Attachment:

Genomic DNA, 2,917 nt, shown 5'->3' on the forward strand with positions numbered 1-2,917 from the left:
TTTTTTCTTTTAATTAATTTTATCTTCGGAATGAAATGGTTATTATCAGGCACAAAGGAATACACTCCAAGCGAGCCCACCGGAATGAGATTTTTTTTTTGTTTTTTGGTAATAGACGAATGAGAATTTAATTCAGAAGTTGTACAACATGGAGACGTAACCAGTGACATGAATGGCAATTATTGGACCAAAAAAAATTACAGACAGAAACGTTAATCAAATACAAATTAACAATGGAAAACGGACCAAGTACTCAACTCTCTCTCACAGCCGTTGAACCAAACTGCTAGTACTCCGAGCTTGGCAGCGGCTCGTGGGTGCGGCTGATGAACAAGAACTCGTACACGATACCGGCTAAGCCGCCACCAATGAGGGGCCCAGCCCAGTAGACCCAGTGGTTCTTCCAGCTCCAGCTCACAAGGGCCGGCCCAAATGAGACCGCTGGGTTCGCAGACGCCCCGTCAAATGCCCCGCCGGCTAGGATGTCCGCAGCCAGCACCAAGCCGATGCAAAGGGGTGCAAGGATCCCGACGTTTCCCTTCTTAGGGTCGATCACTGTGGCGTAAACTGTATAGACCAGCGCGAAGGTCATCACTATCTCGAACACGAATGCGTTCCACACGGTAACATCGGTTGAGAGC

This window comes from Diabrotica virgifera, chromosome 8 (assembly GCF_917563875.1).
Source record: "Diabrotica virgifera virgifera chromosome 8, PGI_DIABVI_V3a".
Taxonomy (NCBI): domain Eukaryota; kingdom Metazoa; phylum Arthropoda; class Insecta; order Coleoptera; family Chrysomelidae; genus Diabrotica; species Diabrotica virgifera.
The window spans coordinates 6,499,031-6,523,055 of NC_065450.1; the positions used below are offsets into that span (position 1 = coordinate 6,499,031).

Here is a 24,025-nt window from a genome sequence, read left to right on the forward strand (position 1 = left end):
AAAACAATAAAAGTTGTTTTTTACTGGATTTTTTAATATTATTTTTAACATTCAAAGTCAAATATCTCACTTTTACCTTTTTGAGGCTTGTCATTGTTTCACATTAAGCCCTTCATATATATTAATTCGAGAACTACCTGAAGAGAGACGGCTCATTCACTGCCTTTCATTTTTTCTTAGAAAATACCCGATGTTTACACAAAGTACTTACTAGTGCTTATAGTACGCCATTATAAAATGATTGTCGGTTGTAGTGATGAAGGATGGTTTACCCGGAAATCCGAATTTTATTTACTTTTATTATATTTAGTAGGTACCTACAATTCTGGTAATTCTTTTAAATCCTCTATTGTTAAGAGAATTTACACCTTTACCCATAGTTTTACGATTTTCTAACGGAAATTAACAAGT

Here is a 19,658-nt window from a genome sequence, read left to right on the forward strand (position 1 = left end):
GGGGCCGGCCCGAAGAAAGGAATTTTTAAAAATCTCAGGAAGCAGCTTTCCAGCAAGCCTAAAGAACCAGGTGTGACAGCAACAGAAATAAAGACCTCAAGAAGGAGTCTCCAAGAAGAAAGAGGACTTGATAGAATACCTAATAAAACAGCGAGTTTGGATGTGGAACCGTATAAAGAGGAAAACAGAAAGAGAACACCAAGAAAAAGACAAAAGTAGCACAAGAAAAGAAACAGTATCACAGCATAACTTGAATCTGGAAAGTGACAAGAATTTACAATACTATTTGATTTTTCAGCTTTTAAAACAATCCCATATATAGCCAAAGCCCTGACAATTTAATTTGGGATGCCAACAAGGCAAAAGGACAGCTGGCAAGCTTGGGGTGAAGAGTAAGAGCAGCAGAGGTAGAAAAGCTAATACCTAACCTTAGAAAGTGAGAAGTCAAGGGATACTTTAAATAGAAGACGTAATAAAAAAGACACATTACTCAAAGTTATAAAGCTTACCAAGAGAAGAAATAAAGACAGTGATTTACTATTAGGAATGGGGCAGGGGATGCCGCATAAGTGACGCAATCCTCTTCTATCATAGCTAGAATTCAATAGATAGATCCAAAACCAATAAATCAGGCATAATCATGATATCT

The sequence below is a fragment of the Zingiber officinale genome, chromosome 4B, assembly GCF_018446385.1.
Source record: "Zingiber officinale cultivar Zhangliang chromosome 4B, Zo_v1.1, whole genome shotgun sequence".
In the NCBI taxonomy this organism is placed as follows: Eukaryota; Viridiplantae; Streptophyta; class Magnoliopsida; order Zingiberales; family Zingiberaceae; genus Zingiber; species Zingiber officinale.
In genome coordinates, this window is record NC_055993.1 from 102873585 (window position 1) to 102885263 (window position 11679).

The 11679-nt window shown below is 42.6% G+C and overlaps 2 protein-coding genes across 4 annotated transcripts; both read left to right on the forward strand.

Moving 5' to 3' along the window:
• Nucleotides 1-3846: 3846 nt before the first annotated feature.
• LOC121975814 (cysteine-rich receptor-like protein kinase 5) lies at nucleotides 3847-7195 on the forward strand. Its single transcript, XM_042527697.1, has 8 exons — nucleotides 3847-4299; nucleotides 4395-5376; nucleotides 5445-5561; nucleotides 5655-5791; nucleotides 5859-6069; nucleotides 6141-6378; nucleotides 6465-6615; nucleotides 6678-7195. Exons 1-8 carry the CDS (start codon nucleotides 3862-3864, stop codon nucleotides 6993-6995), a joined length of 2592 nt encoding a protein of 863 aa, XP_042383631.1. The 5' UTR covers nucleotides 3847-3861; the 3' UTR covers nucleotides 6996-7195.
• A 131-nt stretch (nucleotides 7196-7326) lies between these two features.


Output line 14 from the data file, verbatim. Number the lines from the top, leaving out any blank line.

In genome coordinates, this window is record NC_055993.1 from 102873585 (window position 1) to 102885263 (window position 11679).